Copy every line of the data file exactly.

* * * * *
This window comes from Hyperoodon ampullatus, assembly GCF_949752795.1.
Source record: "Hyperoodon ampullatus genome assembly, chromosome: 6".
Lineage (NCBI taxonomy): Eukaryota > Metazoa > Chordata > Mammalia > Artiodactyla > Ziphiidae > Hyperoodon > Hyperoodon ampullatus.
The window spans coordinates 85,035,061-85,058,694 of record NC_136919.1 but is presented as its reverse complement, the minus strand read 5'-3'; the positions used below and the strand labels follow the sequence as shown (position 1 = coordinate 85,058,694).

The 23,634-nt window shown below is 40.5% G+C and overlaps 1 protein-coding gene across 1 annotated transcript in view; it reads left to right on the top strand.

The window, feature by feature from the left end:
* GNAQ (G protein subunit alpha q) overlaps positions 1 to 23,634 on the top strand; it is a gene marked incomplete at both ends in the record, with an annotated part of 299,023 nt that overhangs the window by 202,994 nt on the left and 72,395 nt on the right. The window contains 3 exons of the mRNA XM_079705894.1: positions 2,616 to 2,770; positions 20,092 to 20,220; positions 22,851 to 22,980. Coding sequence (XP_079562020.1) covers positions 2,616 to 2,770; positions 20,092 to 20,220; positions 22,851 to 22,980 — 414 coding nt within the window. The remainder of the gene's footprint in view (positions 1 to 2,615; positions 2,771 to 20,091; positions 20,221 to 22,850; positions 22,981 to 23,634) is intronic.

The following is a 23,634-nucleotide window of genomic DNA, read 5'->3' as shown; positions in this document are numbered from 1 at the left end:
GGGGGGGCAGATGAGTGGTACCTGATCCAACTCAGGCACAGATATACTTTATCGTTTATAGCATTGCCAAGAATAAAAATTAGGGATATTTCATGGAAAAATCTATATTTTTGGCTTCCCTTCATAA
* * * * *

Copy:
This window comes from Hyperoodon ampullatus, assembly GCF_949752795.1.
Source record: "Hyperoodon ampullatus genome assembly, chromosome: 6".
Lineage (NCBI taxonomy): Eukaryota > Metazoa > Chordata > Mammalia > Artiodactyla > Ziphiidae > Hyperoodon > Hyperoodon ampullatus.
The window spans coordinates 85,035,061-85,058,694 of record NC_136919.1 but is presented as its reverse complement, the minus strand read 5'-3'; the positions used below and the strand labels follow the sequence as shown (position 1 = coordinate 85,058,694).

The 23,634-nt window shown below is 40.5% G+C and overlaps 1 protein-coding gene across 1 annotated transcript in view; it reads left to right on the top strand.

The window, feature by feature from the left end:
* GNAQ (G protein subunit alpha q) overlaps positions 1 to 23,634 on the top strand; it is a gene marked incomplete at both ends in the record, with an annotated part of 299,023 nt that overhangs the window by 202,994 nt on the left and 72,395 nt on the right. The window contains 3 exons of the mRNA XM_079705894.1: positions 2,616 to 2,770; positions 20,092 to 20,220; positions 22,851 to 22,980. Coding sequence (XP_079562020.1) covers positions 2,616 to 2,770; positions 20,092 to 20,220; positions 22,851 to 22,980 — 414 coding nt within the window. The remainder of the gene's footprint in view (positions 1 to 2,615; positions 2,771 to 20,091; positions 20,221 to 22,850; positions 22,981 to 23,634) is intronic.

The following is a 23,634-nucleotide window of genomic DNA, read 5'->3' as shown; positions in this document are numbered from 1 at the left end:
GGGGGGGCAGATGAGTGGTACCTGATCCAACTCAGGCACAGATATACTTTATCGTTTATAGCATTGCCAAGAATAAAAATTAGGGATATTTCATGGAAAAATCTATATTTTTGGCTTCCCTTCATAA